Editor’s note: This story was first published in the May 2013 edition of The Lo-Down’s print magazine.
When Risa Needleman and Benjamin Tischer opened Invisible Exports, their sliver of a gallery at 14 Orchard St. in 2008, they joined a handful of independent-minded dealers fleeing the sterility of Chelsea for a new art frontier on the Lower East Side. Five years later, having firmly established a reputation for cutting-edge–and often provocative–shows, they are preparing to move on from a street bursting with galleries; there are six of them in a one-block stretch above Canal Street. But these young dealers are not abandoning the LES; they’re negotiating for a larger space in a neighborhood that Needleman calls a “new force to be reckoned with in the art world.”
This month, the highly regarded New Art Dealers Alliance (NADA) stages the sophomore edition of its New York art fair in the neighborhood, at Basketball City on Pier 36. At the same time, a French fair called Cutlog makes its American debut on the Lower East Side. And the New Museum, which helped set off the art stampede with its arrival on the Bowery in 2007, hosts Ideas City, a three-day conference and festival focused on urban issues.
The three events, timed to coincide with the venerable Frieze Art Fair May 10-13 on Randalls Island, offer new proof of the Lower East Side’s growing importance as an alternative art destination. There are now more than 100 galleries stretching from the Bowery eastward, most of them established in the past three to five years. Increasingly, many of them are essential stops for serious collectors in search of cutting-edge works. NADA’s presence on the East River is one more sign of the times, said Needleman, who called it a statement of “solidarity with the LES arts community [that] helps validate what’s being created here.”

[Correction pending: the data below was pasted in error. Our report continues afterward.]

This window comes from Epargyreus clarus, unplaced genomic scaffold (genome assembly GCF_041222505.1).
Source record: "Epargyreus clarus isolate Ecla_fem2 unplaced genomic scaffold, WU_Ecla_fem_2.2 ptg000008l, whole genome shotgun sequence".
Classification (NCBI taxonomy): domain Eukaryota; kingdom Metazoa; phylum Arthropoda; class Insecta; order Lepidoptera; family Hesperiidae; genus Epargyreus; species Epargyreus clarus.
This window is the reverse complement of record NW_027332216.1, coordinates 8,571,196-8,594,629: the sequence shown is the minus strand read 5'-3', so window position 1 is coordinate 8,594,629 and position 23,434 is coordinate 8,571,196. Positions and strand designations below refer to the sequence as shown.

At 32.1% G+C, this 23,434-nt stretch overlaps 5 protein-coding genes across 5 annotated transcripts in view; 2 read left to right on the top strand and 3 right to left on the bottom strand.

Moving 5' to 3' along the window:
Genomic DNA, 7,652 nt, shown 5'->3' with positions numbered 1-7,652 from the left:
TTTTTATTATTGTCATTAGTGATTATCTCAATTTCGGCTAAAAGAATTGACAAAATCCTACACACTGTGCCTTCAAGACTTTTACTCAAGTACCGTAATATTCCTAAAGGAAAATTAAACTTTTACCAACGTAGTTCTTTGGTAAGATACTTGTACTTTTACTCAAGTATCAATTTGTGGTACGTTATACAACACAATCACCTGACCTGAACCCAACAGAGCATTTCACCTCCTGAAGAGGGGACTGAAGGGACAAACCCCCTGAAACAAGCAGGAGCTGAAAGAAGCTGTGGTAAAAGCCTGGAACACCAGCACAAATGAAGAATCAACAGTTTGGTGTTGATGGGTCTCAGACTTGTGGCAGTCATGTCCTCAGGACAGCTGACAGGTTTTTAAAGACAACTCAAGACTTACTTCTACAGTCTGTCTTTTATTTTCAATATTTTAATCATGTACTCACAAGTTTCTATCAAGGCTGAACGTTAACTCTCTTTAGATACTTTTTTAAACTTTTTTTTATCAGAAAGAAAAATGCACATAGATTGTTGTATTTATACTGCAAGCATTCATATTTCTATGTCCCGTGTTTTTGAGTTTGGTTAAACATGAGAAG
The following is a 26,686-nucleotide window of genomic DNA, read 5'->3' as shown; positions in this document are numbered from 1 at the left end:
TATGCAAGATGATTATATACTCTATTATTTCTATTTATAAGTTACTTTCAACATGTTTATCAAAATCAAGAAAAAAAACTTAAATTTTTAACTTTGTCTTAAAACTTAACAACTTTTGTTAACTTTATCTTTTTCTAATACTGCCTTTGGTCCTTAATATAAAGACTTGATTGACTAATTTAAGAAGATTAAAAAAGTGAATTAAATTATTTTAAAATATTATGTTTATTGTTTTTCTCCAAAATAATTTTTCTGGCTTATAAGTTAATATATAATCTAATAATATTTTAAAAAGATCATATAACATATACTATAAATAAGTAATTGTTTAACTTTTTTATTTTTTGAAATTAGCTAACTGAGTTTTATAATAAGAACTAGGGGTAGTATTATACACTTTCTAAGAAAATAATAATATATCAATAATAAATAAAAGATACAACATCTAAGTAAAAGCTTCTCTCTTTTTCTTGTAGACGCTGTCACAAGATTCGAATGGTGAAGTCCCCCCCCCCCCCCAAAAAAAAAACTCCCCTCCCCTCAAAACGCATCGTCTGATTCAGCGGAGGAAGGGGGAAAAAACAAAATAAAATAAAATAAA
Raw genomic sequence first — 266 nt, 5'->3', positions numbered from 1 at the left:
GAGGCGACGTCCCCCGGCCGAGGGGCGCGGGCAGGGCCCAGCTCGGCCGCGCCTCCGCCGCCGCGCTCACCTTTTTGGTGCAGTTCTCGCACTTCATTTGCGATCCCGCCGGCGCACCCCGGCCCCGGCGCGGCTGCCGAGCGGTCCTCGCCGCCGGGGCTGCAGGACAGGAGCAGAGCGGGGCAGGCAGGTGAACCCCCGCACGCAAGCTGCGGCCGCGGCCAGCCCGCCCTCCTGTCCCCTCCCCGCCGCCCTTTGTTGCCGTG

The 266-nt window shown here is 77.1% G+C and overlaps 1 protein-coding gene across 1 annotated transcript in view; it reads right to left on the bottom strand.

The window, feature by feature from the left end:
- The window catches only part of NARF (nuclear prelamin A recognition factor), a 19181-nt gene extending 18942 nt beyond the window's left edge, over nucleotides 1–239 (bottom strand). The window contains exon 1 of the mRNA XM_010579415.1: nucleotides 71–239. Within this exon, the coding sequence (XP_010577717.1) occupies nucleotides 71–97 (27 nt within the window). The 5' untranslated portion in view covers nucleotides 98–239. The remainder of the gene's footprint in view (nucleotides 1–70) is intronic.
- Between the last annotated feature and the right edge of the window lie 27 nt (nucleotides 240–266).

The decision to move NADA’s fair from the former Dia Art Foundation building in Chelsea to the sprawling Basketball City complex was made because the organization wants “room to grow in the future” and because there’s an opportunity to create a distinctive identity in the new facility, said Nicelle Beauchene, president of NADA’s board of directors. Beauchene, who lives on Grand Street and owns a gallery at 327 Broome St., thinks most local art dealers are “committed to staying in the neighborhood.” Lower East Side-based gallery owners, she explained, “have developed a sense of camaraderie and community,” that stands in contrast to the often cutthroat Chelsea art world.